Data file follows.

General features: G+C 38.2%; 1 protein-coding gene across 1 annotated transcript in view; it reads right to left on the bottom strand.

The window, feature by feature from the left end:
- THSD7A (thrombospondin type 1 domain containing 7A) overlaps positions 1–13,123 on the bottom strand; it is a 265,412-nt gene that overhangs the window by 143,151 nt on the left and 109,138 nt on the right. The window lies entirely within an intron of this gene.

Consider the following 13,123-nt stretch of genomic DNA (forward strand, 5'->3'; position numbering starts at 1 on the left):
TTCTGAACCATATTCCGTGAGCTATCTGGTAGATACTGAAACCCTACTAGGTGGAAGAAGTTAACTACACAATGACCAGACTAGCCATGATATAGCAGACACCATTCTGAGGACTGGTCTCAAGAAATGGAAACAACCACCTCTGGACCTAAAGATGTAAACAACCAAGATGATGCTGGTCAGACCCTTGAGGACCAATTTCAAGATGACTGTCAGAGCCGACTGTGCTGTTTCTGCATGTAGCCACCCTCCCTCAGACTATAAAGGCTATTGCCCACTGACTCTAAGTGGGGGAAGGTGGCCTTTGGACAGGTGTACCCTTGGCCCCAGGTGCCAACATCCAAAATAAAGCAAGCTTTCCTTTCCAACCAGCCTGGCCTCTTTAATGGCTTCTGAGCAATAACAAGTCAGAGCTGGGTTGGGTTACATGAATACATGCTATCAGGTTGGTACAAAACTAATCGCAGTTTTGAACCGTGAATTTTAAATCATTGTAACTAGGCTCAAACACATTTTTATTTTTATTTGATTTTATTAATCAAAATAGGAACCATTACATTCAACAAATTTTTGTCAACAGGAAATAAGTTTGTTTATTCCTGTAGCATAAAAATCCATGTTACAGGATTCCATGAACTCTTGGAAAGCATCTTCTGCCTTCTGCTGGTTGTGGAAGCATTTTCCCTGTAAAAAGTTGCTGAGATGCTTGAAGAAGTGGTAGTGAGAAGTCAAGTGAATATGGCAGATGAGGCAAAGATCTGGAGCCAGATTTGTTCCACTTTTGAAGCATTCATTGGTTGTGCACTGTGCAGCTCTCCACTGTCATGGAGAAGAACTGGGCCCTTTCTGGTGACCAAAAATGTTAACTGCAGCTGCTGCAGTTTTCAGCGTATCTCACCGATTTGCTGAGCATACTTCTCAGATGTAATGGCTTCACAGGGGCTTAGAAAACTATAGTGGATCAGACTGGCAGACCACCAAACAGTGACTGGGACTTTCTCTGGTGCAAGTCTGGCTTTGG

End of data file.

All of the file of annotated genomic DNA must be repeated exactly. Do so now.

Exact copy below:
General features: G+C 38.2%; 1 protein-coding gene across 1 annotated transcript in view; it reads right to left on the bottom strand.

The window, feature by feature from the left end:
- THSD7A (thrombospondin type 1 domain containing 7A) overlaps positions 1–13,123 on the bottom strand; it is a 265,412-nt gene that overhangs the window by 143,151 nt on the left and 109,138 nt on the right. The window lies entirely within an intron of this gene.

Consider the following 13,123-nt stretch of genomic DNA (forward strand, 5'->3'; position numbering starts at 1 on the left):
TTCTGAACCATATTCCGTGAGCTATCTGGTAGATACTGAAACCCTACTAGGTGGAAGAAGTTAACTACACAATGACCAGACTAGCCATGATATAGCAGACACCATTCTGAGGACTGGTCTCAAGAAATGGAAACAACCACCTCTGGACCTAAAGATGTAAACAACCAAGATGATGCTGGTCAGACCCTTGAGGACCAATTTCAAGATGACTGTCAGAGCCGACTGTGCTGTTTCTGCATGTAGCCACCCTCCCTCAGACTATAAAGGCTATTGCCCACTGACTCTAAGTGGGGGAAGGTGGCCTTTGGACAGGTGTACCCTTGGCCCCAGGTGCCAACATCCAAAATAAAGCAAGCTTTCCTTTCCAACCAGCCTGGCCTCTTTAATGGCTTCTGAGCAATAACAAGTCAGAGCTGGGTTGGGTTACATGAATACATGCTATCAGGTTGGTACAAAACTAATCGCAGTTTTGAACCGTGAATTTTAAATCATTGTAACTAGGCTCAAACACATTTTTATTTTTATTTGATTTTATTAATCAAAATAGGAACCATTACATTCAACAAATTTTTGTCAACAGGAAATAAGTTTGTTTATTCCTGTAGCATAAAAATCCATGTTACAGGATTCCATGAACTCTTGGAAAGCATCTTCTGCCTTCTGCTGGTTGTGGAAGCATTTTCCCTGTAAAAAGTTGCTGAGATGCTTGAAGAAGTGGTAGTGAGAAGTCAAGTGAATATGGCAGATGAGGCAAAGATCTGGAGCCAGATTTGTTCCACTTTTGAAGCATTCATTGGTTGTGCACTGTGCAGCTCTCCACTGTCATGGAGAAGAACTGGGCCCTTTCTGGTGACCAAAAATGTTAACTGCAGCTGCTGCAGTTTTCAGCGTATCTCACCGATTTGCTGAGCATACTTCTCAGATGTAATGGCTTCACAGGGGCTTAGAAAACTATAGTGGATCAGACTGGCAGACCACCAAACAGTGACTGGGACTTTCTCTGGTGCAAGTCTGGCTTTGG